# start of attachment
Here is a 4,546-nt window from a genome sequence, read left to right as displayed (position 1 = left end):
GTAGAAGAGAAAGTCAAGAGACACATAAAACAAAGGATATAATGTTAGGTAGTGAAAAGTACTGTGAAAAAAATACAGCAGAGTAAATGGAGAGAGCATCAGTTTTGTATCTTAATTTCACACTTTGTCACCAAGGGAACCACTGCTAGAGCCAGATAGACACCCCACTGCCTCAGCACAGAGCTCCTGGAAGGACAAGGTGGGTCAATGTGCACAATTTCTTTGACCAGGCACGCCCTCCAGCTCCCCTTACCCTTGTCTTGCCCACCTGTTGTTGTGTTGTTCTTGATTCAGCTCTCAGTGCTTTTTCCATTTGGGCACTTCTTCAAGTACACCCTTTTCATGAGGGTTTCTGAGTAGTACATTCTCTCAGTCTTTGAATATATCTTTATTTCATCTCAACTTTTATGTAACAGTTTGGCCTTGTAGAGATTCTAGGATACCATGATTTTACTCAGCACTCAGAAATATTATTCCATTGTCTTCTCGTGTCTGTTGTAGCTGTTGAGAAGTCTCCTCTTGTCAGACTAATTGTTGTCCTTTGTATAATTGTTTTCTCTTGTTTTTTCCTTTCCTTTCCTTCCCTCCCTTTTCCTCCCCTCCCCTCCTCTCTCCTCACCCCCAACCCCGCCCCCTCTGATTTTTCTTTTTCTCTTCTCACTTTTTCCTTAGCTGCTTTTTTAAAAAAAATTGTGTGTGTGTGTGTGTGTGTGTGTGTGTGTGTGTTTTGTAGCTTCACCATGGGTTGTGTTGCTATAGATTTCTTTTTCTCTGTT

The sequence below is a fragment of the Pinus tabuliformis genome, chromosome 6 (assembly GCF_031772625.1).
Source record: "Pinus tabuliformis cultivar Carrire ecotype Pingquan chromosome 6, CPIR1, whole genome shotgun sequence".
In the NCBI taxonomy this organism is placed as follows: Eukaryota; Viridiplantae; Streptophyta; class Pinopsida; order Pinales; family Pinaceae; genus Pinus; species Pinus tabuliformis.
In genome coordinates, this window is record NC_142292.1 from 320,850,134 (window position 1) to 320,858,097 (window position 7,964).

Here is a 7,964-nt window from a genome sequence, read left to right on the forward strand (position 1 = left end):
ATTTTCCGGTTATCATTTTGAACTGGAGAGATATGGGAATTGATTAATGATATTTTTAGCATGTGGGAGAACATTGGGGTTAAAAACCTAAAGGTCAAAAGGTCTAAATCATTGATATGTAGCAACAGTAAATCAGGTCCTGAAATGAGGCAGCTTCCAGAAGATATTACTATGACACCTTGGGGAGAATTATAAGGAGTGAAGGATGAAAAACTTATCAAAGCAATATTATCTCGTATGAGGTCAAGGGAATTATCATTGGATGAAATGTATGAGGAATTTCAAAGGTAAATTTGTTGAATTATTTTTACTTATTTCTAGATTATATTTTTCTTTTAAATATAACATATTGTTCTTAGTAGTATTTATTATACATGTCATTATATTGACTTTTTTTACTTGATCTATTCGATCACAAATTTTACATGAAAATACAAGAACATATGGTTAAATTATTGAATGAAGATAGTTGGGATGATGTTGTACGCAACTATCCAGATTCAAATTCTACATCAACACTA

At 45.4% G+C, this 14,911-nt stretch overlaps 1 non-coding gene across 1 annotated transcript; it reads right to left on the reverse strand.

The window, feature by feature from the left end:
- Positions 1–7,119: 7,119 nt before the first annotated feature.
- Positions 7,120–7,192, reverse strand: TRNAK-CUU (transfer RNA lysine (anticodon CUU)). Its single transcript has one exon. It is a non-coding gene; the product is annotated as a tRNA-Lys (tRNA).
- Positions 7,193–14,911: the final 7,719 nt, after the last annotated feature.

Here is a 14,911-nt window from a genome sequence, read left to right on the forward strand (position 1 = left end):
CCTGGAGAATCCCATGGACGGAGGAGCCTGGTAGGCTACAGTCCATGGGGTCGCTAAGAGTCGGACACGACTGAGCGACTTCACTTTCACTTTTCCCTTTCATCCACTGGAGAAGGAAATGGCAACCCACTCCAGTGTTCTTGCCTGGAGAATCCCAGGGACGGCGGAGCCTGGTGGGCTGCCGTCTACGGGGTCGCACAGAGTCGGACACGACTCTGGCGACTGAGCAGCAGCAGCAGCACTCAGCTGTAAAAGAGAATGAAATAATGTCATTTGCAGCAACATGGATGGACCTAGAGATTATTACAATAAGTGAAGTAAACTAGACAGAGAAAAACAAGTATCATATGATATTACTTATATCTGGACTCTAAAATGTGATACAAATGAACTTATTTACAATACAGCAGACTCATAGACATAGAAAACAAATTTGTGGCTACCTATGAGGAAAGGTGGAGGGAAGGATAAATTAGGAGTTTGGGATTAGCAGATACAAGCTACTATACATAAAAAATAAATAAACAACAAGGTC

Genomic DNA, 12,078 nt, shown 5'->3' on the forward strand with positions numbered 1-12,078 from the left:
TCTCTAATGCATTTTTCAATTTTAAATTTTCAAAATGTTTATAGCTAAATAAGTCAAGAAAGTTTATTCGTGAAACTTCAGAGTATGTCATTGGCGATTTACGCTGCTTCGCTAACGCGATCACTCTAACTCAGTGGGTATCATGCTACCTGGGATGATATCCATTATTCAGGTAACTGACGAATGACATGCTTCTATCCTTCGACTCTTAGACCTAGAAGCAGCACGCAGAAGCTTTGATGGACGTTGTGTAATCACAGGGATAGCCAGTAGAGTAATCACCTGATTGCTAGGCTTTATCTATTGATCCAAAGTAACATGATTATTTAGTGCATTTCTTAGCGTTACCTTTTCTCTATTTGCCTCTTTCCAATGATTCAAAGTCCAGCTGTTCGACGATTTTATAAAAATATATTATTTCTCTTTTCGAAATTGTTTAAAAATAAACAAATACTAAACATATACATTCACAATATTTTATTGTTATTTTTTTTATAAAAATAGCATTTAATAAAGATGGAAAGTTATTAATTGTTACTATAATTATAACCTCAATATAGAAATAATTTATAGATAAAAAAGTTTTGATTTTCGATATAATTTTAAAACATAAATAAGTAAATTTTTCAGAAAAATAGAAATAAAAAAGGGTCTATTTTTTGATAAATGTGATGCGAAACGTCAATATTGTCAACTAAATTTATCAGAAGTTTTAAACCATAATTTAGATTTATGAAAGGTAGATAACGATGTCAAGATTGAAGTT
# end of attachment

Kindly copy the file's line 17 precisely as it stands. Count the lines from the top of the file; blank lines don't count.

TCTCTAATGCATTTTTCAATTTTAAATTTTCAAAATGTTTATAGCTAAATAAGTCAAGAAAGTTTATTCGTGAAACTTCAGAGTATGTCATTGGCGATTTACGCTGCTTCGCTAACGCGATCACTCTAACTCAGTGGGTATCATGCTACCTGGGATGATATCCATTATTCAGGTAACTGACGAATGACATGCTTCTATCCTTCGACTCTTAGACCTAGAAGCAGCACGCAGAAGCTTTGATGGACGTTGTGTAATCACAGGGATAGCCAGTAGAGTAATCACCTGATTGCTAGGCTTTATCTATTGATCCAAAGTAACATGATTATTTAGTGCATTTCTTAGCGTTACCTTTTCTCTATTTGCCTCTTTCCAATGATTCAAAGTCCAGCTGTTCGACGATTTTATAAAAATATATTATTTCTCTTTTCGAAATTGTTTAAAAATAAACAAATACTAAACATATACATTCACAATATTTTATTGTTATTTTTTTTATAAAAATAGCATTTAATAAAGATGGAAAGTTATTAATTGTTACTATAATTATAACCTCAATATAGAAATAATTTATAGATAAAAAAGTTTTGATTTTCGATATAATTTTAAAACATAAATAAGTAAATTTTTCAGAAAAATAGAAATAAAAAAGGGTCTATTTTTTGATAAATGTGATGCGAAACGTCAATATTGTCAACTAAATTTATCAGAAGTTTTAAACCATAATTTAGATTTATGAAAGGTAGATAACGATGTCAAGATTGAAGTT